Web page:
Spina Bifida in Unborn – Symptoms, Cause, Treatment & Prevention

Spina bifida is one of the birth defects that affect about 10% of newborns worldwide, with affected babies living with the condition for the rest of their lives. However, distribution of cases is uneven across the world. For instance, the condition occurs in at least two newborns out of every 1,000 births in developing countries and at least one newborn out of every 1,000 births in developed countries. It is a condition of birth defect associated with incomplete development of the spine.

The spine is naturally made up of the spinal column, which is a structure made up of bones, the spinal canal, which houses spinal cord that connects body nerves to the brain. Spina bifida occurs when something goes wrong, resulting in incomplete development of the spinal column or incomplete formation of the spinal cord. The condition can also occur due to incomplete development of the tissue that covers both the spinal column and canal, leaving some gaps in between.


There are different types of Spina bifida with each type presenting different symptoms.
Myelomeningocele – This is a serious type of Spina bifida characterized by a gap in the spinal column, leading to protrusion of spinal cord and surrounding tissue, which results in formation of a sac in unborn baby’s back. It can cause serious damage to the spinal cord in addition to exposing it to serious infections. This type of the condition presents in form of weak legs, bowel/urine incontinence and loss of sensation in skin that covers legs once a baby is born and grows up. An affected fetus can also be born only to have excess fluid in the brain.
Meningocele – Unlike myelomeningocele, this type of spinal bifida is characterized by a gap in the spinal column, a gap through which only the tissues that surround the spinal cord protrude. This type of the condition is in most cases reversed and it does not cause any damage to the spinal cord.
Occulta – This is the most common type of Spina bifida that affects majority of unborn. It is a mild condition compared to the two above. Although it is also characterized by a gap in the spinal column, the gap is very small and is usually covered by body tissue that prevents protrusion of the spinal cord, surrounding tissue or both. This type of Spina bifida does not present any symptoms although affected newborns may experience weakness in the legs once they are born and live to grow up.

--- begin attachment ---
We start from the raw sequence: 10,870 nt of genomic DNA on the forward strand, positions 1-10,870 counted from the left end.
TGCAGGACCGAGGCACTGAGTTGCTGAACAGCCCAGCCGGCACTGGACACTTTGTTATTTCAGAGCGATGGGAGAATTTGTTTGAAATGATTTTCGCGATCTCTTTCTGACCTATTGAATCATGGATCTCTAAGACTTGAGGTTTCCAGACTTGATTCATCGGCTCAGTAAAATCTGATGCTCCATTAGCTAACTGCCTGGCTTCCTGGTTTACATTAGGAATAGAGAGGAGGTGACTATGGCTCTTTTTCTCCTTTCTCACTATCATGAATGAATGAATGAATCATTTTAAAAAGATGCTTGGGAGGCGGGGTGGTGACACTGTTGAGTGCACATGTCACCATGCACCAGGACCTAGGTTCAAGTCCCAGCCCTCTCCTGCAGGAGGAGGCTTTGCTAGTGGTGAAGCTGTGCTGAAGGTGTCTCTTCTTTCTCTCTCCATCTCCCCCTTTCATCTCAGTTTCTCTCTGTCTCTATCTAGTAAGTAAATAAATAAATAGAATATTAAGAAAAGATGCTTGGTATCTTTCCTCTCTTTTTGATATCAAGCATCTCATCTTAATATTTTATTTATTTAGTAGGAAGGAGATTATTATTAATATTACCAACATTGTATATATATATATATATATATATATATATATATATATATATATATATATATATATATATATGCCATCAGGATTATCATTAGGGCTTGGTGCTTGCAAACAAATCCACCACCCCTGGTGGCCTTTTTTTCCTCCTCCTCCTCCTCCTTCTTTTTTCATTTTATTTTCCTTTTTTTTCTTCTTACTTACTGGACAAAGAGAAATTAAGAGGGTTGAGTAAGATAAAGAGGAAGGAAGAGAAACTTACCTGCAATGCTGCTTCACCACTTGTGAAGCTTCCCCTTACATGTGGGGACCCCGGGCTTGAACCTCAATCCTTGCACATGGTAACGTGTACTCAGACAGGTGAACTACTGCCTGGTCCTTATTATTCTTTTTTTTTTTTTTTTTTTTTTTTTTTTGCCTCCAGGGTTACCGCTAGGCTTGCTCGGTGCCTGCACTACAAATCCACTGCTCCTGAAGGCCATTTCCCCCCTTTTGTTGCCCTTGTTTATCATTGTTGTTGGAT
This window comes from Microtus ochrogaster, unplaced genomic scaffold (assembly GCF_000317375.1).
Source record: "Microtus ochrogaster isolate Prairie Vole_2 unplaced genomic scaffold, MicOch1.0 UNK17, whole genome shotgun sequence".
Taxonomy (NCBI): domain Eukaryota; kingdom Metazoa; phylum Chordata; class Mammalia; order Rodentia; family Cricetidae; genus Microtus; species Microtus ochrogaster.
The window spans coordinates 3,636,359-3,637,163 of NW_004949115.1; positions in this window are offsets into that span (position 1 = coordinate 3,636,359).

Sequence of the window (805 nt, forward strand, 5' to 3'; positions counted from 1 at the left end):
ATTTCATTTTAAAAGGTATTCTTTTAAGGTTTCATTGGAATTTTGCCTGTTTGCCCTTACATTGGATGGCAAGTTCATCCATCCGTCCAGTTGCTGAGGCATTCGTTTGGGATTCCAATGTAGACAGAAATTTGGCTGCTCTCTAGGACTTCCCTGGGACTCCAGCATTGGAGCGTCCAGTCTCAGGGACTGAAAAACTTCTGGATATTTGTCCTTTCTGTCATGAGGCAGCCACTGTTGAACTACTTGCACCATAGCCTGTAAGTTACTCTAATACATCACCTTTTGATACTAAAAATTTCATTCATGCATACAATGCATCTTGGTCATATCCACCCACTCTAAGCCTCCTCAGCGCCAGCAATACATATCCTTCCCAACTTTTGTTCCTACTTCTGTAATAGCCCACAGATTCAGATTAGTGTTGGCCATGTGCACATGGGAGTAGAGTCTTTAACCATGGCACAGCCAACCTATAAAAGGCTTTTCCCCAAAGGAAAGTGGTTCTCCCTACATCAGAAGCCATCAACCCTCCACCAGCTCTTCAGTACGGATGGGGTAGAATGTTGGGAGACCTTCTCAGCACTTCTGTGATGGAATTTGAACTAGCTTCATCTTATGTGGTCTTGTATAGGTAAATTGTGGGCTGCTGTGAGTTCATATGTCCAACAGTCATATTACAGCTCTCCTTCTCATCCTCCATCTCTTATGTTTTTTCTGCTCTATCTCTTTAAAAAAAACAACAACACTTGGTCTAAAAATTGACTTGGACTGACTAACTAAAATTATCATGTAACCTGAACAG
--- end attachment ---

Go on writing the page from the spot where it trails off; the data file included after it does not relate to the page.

What causes Spina bifida remains unknown. However, medical experts believe that its occurrence is linked to genetics, environmental factors and lack of folic acid before conception and soon after conception.


Treating Spina bifida depends on type of the condition that has correctly been diagnosed. Surgery is normally performed in case of both myelomeningocele and meningocele before or after a baby is born to close the resultant gap in the spinal column. Babies born with occulta type of the condition are normally supported through proper diet to help strengthen the thin tissue that covers the resultant gap. Both occupational and physiotherapy therapies are usually undertaken for all the three cases. Treatment also extends to addressing associated symptoms.


Occurrence of Spina bifida can easily be prevented. Women planning to conceive need to be checked to determine their body readiness to conceive. Regular health and pregnancy check ups are also become very important soon after conception. These are very important because treating Spina bifida can be done before a baby is born.

You Might Also Like

Leave a Reply

Your email address will not be published. Required fields are marked *

You may use these HTML tags and attributes: <a href="" title=""> <abbr title=""> <acronym title=""> <b> <blockquote cite=""> <cite> <code> <del datetime=""> <em> <i> <q cite=""> <s> <strike> <strong>